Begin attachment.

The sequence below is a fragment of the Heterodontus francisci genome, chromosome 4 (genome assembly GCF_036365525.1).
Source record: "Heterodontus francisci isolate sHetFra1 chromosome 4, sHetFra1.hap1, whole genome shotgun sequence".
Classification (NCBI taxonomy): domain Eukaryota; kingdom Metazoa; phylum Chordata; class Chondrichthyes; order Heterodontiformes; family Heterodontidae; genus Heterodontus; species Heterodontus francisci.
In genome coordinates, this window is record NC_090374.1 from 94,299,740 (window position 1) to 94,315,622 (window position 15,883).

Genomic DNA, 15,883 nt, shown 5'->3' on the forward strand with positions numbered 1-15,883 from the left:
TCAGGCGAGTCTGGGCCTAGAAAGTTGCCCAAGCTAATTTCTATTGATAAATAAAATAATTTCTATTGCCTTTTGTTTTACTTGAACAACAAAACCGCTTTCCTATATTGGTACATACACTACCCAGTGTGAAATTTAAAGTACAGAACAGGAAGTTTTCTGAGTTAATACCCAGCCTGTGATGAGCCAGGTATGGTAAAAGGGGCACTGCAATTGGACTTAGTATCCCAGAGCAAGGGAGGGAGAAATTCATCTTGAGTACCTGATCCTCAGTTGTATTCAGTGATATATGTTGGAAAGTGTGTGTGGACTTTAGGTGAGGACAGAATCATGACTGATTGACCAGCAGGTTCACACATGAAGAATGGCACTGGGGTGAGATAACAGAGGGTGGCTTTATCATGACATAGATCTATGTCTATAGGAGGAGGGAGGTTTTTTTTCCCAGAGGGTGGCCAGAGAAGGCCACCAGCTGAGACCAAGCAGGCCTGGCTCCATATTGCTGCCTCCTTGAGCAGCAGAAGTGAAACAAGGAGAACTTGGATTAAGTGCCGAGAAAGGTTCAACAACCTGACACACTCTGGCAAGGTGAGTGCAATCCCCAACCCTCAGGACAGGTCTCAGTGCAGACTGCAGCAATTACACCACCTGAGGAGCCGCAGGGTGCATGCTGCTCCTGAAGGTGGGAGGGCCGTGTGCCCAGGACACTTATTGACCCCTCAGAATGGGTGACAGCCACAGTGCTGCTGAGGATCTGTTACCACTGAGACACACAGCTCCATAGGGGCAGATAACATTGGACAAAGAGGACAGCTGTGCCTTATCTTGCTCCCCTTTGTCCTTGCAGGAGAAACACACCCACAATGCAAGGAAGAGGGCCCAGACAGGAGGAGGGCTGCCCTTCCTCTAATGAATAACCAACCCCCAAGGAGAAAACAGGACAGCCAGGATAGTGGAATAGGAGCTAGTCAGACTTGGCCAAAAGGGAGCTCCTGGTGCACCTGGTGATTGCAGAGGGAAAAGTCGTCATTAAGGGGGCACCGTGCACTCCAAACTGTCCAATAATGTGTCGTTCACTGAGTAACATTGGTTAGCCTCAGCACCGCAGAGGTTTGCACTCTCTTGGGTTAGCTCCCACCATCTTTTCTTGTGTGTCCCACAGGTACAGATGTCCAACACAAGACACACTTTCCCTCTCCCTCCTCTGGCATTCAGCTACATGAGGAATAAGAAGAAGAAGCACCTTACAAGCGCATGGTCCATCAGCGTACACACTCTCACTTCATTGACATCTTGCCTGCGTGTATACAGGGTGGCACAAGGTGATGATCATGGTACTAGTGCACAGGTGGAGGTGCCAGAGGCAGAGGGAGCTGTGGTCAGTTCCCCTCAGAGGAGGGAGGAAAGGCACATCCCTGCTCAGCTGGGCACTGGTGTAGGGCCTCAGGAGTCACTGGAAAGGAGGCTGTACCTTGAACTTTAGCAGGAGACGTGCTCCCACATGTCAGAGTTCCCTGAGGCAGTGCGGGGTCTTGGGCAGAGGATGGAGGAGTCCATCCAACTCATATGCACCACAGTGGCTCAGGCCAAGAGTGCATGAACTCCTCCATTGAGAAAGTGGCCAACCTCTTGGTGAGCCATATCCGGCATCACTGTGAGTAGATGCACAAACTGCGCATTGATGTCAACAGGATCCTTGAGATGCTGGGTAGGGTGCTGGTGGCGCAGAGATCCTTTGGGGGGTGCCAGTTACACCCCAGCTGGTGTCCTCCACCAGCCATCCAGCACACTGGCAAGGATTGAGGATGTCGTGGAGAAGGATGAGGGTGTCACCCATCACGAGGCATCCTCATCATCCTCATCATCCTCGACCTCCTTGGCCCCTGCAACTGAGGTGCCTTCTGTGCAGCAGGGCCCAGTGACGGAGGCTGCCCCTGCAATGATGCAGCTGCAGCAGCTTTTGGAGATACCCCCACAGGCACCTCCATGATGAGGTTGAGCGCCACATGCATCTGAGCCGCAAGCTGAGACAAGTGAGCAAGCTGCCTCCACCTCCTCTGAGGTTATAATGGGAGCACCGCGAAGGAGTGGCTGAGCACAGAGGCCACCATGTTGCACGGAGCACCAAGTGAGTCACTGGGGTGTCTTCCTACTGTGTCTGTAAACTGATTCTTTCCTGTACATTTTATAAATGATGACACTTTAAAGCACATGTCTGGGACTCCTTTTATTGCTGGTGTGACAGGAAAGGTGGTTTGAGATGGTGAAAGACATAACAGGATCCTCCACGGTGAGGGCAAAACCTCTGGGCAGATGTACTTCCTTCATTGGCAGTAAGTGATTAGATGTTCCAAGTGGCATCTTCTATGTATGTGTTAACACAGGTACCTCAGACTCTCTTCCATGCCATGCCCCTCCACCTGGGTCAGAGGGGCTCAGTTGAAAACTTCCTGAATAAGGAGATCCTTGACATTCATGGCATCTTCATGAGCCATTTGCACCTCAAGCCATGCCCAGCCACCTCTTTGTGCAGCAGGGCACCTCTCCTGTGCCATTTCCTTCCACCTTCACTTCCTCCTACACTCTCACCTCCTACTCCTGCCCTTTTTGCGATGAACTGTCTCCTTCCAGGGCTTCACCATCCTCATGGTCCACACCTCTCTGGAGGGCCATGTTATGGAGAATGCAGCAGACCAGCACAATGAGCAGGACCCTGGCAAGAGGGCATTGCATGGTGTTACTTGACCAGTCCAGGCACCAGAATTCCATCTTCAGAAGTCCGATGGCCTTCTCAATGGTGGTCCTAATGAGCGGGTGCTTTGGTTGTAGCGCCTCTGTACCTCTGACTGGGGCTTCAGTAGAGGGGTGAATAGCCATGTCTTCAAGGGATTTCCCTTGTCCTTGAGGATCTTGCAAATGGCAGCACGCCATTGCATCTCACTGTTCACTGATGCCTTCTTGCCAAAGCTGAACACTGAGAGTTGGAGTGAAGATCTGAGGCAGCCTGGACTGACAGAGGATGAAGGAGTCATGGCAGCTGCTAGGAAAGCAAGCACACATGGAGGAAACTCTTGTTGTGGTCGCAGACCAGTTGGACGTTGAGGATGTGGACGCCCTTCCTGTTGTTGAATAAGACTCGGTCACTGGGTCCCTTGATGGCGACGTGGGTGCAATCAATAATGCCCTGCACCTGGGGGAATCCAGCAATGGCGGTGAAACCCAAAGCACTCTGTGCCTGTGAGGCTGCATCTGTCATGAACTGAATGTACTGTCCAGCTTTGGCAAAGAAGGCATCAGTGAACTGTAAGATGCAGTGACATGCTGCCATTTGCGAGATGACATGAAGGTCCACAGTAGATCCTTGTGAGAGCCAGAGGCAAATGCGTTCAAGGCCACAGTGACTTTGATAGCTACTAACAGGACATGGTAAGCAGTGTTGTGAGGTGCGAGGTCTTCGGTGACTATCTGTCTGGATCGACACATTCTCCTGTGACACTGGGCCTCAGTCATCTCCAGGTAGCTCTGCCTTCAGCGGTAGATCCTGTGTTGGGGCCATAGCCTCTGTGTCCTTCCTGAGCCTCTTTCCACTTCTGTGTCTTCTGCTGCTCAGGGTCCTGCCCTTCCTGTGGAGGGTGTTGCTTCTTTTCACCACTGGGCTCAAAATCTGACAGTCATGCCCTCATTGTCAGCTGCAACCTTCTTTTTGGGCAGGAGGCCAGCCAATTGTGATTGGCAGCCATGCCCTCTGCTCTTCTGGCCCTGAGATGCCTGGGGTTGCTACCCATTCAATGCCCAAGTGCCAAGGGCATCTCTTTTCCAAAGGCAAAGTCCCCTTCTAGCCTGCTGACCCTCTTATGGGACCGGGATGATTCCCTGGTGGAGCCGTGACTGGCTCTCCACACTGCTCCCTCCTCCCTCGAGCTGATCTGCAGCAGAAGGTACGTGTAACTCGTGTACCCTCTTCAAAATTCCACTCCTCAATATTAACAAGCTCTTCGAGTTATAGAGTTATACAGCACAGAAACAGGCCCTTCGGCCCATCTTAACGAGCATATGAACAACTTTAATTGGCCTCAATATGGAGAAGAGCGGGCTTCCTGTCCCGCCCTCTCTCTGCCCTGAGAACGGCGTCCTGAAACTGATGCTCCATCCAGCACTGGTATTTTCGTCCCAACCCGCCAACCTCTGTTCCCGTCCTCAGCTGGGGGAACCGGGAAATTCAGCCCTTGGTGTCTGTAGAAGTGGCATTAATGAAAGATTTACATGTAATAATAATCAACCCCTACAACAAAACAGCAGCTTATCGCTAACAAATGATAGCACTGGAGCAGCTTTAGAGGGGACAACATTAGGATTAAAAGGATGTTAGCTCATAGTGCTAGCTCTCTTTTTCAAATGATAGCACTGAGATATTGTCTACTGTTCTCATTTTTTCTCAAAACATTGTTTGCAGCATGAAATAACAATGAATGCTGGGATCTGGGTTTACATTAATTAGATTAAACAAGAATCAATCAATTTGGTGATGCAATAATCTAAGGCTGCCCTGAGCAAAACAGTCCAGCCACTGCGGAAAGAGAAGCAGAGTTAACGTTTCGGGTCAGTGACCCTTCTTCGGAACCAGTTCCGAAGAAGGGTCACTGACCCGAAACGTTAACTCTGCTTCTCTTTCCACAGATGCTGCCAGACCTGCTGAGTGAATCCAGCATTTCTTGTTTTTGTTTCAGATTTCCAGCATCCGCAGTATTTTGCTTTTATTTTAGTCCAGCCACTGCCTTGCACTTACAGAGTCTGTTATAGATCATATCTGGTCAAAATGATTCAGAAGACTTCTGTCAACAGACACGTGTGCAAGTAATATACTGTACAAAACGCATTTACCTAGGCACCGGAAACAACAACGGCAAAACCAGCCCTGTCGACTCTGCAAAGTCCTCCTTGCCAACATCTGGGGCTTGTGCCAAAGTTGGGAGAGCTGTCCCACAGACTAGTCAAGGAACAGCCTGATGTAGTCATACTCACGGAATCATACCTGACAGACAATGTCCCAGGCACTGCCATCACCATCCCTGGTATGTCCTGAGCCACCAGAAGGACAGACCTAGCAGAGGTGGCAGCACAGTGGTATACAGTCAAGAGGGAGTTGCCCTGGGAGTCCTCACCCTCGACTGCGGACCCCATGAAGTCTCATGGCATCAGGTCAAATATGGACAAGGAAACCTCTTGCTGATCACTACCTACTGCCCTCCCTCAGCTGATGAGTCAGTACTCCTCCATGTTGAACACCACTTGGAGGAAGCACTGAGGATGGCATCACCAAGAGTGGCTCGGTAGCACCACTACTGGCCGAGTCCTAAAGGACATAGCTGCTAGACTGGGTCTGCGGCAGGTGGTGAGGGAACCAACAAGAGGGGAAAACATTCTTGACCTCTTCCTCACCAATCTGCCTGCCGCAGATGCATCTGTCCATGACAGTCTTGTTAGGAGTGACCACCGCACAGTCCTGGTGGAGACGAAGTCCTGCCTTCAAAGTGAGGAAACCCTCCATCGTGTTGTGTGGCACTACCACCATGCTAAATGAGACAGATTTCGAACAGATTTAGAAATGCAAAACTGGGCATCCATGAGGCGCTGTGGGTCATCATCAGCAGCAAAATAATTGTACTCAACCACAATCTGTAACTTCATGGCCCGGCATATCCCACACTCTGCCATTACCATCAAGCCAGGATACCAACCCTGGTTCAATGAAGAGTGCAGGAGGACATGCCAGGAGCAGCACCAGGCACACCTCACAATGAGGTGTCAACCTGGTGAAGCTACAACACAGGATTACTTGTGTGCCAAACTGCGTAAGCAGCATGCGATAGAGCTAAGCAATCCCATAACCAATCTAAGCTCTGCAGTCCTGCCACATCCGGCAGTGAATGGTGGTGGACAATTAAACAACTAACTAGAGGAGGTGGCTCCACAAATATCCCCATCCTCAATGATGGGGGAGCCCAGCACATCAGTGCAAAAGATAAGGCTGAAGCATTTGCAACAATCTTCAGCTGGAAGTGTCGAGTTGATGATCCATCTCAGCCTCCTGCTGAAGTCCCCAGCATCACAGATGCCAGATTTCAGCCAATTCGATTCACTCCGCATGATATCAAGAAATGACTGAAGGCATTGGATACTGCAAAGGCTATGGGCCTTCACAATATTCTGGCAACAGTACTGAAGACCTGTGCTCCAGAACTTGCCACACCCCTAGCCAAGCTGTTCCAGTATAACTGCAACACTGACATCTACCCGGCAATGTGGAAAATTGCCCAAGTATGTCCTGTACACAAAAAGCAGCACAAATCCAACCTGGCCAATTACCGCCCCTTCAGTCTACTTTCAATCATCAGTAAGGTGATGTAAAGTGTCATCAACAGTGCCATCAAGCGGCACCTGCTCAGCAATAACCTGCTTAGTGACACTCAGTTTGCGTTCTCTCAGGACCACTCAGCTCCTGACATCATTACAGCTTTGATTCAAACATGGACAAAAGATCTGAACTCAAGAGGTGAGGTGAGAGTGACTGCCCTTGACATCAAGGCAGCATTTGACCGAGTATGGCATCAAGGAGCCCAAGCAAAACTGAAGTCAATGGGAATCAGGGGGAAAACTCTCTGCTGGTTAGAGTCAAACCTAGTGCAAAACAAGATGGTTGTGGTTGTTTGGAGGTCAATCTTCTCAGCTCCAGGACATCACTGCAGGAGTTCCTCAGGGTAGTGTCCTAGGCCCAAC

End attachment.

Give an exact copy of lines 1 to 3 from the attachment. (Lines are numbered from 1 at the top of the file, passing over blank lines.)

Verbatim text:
The sequence below is a fragment of the Heterodontus francisci genome, chromosome 4 (genome assembly GCF_036365525.1).
Source record: "Heterodontus francisci isolate sHetFra1 chromosome 4, sHetFra1.hap1, whole genome shotgun sequence".
Classification (NCBI taxonomy): domain Eukaryota; kingdom Metazoa; phylum Chordata; class Chondrichthyes; order Heterodontiformes; family Heterodontidae; genus Heterodontus; species Heterodontus francisci.